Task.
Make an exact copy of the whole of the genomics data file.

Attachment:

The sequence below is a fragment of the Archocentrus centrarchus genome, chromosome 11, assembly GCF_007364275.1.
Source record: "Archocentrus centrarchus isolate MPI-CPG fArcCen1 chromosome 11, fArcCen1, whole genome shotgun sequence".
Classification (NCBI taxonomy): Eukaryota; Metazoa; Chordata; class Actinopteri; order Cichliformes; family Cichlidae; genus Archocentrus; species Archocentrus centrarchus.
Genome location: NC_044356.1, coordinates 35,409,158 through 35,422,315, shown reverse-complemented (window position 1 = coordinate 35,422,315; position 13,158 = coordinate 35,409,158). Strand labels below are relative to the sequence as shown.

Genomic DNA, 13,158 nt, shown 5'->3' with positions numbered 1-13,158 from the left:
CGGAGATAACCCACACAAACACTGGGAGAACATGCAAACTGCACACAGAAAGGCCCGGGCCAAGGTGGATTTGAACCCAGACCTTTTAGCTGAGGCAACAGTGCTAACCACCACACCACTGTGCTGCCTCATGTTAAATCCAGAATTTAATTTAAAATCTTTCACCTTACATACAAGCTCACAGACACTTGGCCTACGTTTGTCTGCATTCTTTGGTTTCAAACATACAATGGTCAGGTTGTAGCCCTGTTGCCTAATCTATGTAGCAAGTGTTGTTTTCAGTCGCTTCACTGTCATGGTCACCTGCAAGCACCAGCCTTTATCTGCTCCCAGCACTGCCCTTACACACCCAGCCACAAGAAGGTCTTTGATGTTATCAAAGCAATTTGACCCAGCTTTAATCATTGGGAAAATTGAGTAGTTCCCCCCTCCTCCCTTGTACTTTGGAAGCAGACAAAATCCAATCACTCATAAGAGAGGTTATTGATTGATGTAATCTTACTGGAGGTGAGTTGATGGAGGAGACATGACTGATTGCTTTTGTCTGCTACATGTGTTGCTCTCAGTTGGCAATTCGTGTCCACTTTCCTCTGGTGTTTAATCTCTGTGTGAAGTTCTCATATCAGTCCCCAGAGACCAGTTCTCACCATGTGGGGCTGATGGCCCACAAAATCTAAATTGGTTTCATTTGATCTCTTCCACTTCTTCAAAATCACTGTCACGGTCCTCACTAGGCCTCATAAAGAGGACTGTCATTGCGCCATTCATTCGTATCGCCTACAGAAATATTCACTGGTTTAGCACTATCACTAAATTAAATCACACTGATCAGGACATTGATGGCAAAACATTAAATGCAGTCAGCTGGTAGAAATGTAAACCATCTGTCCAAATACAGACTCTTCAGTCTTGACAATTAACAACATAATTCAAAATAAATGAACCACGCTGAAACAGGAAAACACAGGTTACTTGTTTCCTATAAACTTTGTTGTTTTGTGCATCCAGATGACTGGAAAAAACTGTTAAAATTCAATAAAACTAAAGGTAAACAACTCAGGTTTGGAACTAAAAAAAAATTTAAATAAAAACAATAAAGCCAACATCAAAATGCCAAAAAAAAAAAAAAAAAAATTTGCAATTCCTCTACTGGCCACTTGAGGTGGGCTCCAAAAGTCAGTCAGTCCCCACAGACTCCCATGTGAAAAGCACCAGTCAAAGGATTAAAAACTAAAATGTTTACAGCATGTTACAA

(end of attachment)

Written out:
The sequence below is a fragment of the Archocentrus centrarchus genome, chromosome 11, assembly GCF_007364275.1.
Source record: "Archocentrus centrarchus isolate MPI-CPG fArcCen1 chromosome 11, fArcCen1, whole genome shotgun sequence".
Classification (NCBI taxonomy): Eukaryota; Metazoa; Chordata; class Actinopteri; order Cichliformes; family Cichlidae; genus Archocentrus; species Archocentrus centrarchus.
Genome location: NC_044356.1, coordinates 35,409,158 through 35,422,315, shown reverse-complemented (window position 1 = coordinate 35,422,315; position 13,158 = coordinate 35,409,158). Strand labels below are relative to the sequence as shown.

Genomic DNA, 13,158 nt, shown 5'->3' with positions numbered 1-13,158 from the left:
CGGAGATAACCCACACAAACACTGGGAGAACATGCAAACTGCACACAGAAAGGCCCGGGCCAAGGTGGATTTGAACCCAGACCTTTTAGCTGAGGCAACAGTGCTAACCACCACACCACTGTGCTGCCTCATGTTAAATCCAGAATTTAATTTAAAATCTTTCACCTTACATACAAGCTCACAGACACTTGGCCTACGTTTGTCTGCATTCTTTGGTTTCAAACATACAATGGTCAGGTTGTAGCCCTGTTGCCTAATCTATGTAGCAAGTGTTGTTTTCAGTCGCTTCACTGTCATGGTCACCTGCAAGCACCAGCCTTTATCTGCTCCCAGCACTGCCCTTACACACCCAGCCACAAGAAGGTCTTTGATGTTATCAAAGCAATTTGACCCAGCTTTAATCATTGGGAAAATTGAGTAGTTCCCCCCTCCTCCCTTGTACTTTGGAAGCAGACAAAATCCAATCACTCATAAGAGAGGTTATTGATTGATGTAATCTTACTGGAGGTGAGTTGATGGAGGAGACATGACTGATTGCTTTTGTCTGCTACATGTGTTGCTCTCAGTTGGCAATTCGTGTCCACTTTCCTCTGGTGTTTAATCTCTGTGTGAAGTTCTCATATCAGTCCCCAGAGACCAGTTCTCACCATGTGGGGCTGATGGCCCACAAAATCTAAATTGGTTTCATTTGATCTCTTCCACTTCTTCAAAATCACTGTCACGGTCCTCACTAGGCCTCATAAAGAGGACTGTCATTGCGCCATTCATTCGTATCGCCTACAGAAATATTCACTGGTTTAGCACTATCACTAAATTAAATCACACTGATCAGGACATTGATGGCAAAACATTAAATGCAGTCAGCTGGTAGAAATGTAAACCATCTGTCCAAATACAGACTCTTCAGTCTTGACAATTAACAACATAATTCAAAATAAATGAACCACGCTGAAACAGGAAAACACAGGTTACTTGTTTCCTATAAACTTTGTTGTTTTGTGCATCCAGATGACTGGAAAAAACTGTTAAAATTCAATAAAACTAAAGGTAAACAACTCAGGTTTGGAACTAAAAAAAAATTTAAATAAAAACAATAAAGCCAACATCAAAATGCCAAAAAAAAAAAAAAAAAAATTTGCAATTCCTCTACTGGCCACTTGAGGTGGGCTCCAAAAGTCAGTCAGTCCCCACAGACTCCCATGTGAAAAGCACCAGTCAAAGGATTAAAAACTAAAATGTTTACAGCATGTTACAA